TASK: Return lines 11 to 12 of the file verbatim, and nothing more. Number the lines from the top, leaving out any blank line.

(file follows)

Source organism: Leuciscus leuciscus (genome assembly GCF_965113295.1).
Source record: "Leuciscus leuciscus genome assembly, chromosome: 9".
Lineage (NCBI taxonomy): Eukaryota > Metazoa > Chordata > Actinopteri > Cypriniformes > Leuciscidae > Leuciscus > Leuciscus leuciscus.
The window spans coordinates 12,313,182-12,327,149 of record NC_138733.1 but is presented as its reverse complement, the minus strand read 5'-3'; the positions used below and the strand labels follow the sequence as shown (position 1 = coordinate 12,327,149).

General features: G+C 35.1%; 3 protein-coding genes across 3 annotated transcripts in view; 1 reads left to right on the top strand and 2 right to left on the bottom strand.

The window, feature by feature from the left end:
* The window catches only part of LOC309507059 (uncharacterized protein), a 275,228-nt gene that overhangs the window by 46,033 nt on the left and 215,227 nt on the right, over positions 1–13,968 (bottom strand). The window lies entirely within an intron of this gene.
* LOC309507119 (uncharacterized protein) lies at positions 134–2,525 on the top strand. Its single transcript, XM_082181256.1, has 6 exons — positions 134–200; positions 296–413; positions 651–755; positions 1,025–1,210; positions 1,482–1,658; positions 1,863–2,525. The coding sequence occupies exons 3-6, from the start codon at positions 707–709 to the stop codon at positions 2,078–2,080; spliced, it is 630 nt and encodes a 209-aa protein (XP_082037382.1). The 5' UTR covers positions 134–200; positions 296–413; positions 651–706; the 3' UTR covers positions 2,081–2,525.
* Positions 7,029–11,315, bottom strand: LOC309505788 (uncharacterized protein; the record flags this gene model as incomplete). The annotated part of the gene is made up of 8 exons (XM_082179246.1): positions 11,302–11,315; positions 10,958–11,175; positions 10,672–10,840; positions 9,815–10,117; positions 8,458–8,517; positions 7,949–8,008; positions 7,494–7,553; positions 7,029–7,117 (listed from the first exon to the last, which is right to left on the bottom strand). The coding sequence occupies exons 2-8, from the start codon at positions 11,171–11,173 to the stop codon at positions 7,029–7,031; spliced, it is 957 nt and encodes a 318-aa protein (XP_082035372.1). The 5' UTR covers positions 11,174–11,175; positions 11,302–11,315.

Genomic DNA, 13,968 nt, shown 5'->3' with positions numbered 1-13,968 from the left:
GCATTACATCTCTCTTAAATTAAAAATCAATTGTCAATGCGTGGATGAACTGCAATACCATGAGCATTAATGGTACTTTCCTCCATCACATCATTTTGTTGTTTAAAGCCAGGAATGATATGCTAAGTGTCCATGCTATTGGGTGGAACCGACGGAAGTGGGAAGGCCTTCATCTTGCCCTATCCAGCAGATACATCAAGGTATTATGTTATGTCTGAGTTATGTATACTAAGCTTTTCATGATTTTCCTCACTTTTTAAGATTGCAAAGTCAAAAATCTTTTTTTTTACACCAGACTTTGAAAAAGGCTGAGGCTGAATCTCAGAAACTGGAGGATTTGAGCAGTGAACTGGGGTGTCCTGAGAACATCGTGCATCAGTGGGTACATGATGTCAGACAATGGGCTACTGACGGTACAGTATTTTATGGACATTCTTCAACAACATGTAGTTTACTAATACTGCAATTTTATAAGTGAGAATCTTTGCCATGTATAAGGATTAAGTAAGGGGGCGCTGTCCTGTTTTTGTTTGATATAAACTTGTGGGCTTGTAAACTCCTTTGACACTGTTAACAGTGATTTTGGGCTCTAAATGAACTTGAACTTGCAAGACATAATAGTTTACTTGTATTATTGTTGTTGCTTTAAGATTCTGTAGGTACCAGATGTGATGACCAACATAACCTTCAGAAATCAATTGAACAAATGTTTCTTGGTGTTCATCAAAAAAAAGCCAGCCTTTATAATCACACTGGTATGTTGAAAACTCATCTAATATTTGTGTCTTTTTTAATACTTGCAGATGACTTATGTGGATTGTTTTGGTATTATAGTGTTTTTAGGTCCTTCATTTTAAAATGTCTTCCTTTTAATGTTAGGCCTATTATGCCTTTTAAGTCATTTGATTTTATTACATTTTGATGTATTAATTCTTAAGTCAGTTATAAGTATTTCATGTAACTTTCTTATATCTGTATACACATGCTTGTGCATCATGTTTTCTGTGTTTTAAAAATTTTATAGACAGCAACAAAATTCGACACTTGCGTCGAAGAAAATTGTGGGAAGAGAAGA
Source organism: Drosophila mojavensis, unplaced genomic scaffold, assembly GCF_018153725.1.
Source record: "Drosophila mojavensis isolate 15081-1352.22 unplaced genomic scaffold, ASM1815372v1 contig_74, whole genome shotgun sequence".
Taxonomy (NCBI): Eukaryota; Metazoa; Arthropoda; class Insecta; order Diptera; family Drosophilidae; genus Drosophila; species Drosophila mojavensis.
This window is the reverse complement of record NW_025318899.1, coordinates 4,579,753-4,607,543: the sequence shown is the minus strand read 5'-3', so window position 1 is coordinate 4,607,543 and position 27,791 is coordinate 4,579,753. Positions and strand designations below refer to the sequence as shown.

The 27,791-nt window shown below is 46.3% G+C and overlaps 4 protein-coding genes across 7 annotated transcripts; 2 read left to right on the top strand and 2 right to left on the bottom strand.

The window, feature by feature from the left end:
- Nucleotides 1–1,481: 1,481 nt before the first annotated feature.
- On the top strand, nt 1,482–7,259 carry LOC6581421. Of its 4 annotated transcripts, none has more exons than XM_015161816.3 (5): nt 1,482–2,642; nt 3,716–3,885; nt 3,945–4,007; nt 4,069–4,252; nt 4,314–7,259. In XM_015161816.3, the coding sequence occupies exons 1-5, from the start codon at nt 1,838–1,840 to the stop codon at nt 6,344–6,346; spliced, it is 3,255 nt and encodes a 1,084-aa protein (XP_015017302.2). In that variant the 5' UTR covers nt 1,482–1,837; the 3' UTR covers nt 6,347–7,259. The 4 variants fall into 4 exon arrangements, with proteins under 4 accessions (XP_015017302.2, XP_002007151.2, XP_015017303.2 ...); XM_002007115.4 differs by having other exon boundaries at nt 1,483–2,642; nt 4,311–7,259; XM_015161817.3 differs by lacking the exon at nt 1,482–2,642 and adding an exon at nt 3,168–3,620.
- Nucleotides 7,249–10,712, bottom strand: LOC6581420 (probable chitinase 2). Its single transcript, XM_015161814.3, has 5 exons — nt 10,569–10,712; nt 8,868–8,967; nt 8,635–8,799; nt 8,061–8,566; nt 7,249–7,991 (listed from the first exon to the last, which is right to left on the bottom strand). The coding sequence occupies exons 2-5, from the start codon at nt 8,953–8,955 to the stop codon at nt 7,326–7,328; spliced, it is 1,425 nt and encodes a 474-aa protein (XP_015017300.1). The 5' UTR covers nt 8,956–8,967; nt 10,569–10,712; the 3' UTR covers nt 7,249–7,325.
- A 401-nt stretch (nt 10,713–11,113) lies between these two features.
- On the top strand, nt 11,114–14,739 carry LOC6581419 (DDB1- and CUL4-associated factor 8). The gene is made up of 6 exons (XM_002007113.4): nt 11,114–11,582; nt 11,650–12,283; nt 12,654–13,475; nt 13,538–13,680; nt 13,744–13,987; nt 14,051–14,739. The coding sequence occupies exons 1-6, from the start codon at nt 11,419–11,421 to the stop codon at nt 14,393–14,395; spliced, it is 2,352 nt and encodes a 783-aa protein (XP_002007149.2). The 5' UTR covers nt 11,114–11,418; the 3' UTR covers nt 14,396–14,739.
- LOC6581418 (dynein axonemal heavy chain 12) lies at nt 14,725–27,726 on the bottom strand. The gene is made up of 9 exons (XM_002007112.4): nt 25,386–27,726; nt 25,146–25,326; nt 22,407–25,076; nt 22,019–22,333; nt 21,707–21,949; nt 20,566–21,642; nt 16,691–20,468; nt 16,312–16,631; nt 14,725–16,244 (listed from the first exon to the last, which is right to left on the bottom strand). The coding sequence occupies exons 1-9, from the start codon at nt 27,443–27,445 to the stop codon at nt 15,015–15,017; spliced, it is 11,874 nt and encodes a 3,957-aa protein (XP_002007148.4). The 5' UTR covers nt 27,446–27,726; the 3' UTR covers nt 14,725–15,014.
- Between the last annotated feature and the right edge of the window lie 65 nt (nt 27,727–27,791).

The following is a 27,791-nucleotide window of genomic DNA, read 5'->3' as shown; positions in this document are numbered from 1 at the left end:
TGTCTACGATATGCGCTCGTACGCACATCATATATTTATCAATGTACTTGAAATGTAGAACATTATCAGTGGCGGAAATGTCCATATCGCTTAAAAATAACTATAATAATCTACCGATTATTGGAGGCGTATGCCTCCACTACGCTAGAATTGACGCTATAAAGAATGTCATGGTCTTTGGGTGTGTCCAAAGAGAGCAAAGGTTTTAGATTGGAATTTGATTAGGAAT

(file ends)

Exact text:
GCATTACATCTCTCTTAAATTAAAAATCAATTGTCAATGCGTGGATGAACTGCAATACCATGAGCATTAATGGTACTTTCCTCCATCACATCATTTTGTTGTTTAAAGCCAGGAATGATATGCTAAGTGTCCATGCTATTGGGTGGAACCGACGGAAGTGGGAAGGCCTTCATCTTGCCCTATCCAGCAGATACATCAAGGTATTATGTTATGTCTGAGTTATGTATACTAAGCTTTTCATGATTTTCCTCACTTTTTAAGATTGCAAAGTCAAAAATCTTTTTTTTTACACCAGACTTTGAAAAAGGCTGAGGCTGAATCTCAGAAACTGGAGGATTTGAGCAGTGAACTGGGGTGTCCTGAGAACATCGTGCATCAGTGGGTACATGATGTCAGACAATGGGCTACTGACGGTACAGTATTTTATGGACATTCTTCAACAACATGTAGTTTACTAATACTGCAATTTTATAAGTGAGAATCTTTGCCATGTATAAGGATTAAGTAAGGGGGCGCTGTCCTGTTTTTGTTTGATATAAACTTGTGGGCTTGTAAACTCCTTTGACACTGTTAACAGTGATTTTGGGCTCTAAATGAACTTGAACTTGCAAGACATAATAGTTTACTTGTATTATTGTTGTTGCTTTAAGATTCTGTAGGTACCAGATGTGATGACCAACATAACCTTCAGAAATCAATTGAACAAATGTTTCTTGGTGTTCATCAAAAAAAAGCCAGCCTTTATAATCACACTGGTATGTTGAAAACTCATCTAATATTTGTGTCTTTTTTAATACTTGCAGATGACTTATGTGGATTGTTTTGGTATTATAGTGTTTTTAGGTCCTTCATTTTAAAATGTCTTCCTTTTAATGTTAGGCCTATTATGCCTTTTAAGTCATTTGATTTTATTACATTTTGATGTATTAATTCTTAAGTCAGTTATAAGTATTTCATGTAACTTTCTTATATCTGTATACACATGCTTGTGCATCATGTTTTCTGTGTTTTAAAAATTTTATAGACAGCAACAAAATTCGACACTTGCGTCGAAGAAAATTGTGGGAAGAGAAGA
Source organism: Drosophila mojavensis, unplaced genomic scaffold, assembly GCF_018153725.1.